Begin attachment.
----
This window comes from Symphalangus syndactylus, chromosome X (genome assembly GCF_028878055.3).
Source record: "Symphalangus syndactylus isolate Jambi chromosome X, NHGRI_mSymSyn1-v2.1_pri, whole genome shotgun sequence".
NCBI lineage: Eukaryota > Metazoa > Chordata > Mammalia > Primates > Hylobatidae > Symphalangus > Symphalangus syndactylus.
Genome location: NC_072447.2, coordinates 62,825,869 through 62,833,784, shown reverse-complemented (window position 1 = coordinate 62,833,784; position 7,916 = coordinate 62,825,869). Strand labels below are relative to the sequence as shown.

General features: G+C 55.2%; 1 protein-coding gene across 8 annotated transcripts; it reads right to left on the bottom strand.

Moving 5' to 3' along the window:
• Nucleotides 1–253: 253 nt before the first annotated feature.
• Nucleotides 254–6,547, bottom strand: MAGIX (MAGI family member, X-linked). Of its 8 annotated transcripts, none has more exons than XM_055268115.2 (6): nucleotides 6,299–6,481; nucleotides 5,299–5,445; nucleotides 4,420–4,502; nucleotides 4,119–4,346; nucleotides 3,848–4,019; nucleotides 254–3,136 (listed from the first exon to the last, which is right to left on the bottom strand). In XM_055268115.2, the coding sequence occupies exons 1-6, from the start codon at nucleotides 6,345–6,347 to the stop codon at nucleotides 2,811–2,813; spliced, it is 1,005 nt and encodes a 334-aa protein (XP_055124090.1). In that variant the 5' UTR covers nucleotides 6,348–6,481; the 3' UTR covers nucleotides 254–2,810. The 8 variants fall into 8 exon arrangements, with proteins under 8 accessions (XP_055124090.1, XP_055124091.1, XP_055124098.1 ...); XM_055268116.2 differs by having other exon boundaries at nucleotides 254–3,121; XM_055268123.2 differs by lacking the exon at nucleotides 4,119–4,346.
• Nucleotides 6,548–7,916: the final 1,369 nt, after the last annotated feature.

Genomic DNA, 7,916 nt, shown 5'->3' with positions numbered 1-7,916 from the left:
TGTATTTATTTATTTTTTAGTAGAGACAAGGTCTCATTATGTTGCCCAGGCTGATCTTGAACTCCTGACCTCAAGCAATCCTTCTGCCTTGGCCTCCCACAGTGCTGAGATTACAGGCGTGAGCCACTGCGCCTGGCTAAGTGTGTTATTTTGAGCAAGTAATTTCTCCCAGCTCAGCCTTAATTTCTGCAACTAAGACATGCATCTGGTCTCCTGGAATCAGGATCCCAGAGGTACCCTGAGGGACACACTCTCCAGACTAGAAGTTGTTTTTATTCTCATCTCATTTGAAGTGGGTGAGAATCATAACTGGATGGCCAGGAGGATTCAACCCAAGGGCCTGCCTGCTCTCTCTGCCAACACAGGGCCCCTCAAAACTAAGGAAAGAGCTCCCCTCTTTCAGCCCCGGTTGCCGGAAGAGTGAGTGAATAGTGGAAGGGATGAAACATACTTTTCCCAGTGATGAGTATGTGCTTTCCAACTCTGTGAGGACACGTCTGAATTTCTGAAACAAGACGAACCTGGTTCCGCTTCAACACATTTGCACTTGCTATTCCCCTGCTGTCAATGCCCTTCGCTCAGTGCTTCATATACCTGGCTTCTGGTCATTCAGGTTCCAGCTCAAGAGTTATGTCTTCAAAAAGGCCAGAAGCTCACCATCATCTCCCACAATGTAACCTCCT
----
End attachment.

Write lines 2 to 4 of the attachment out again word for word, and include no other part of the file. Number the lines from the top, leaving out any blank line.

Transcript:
Source record: "Symphalangus syndactylus isolate Jambi chromosome X, NHGRI_mSymSyn1-v2.1_pri, whole genome shotgun sequence".
NCBI lineage: Eukaryota > Metazoa > Chordata > Mammalia > Primates > Hylobatidae > Symphalangus > Symphalangus syndactylus.
Genome location: NC_072447.2, coordinates 62,825,869 through 62,833,784, shown reverse-complemented (window position 1 = coordinate 62,833,784; position 7,916 = coordinate 62,825,869). Strand labels below are relative to the sequence as shown.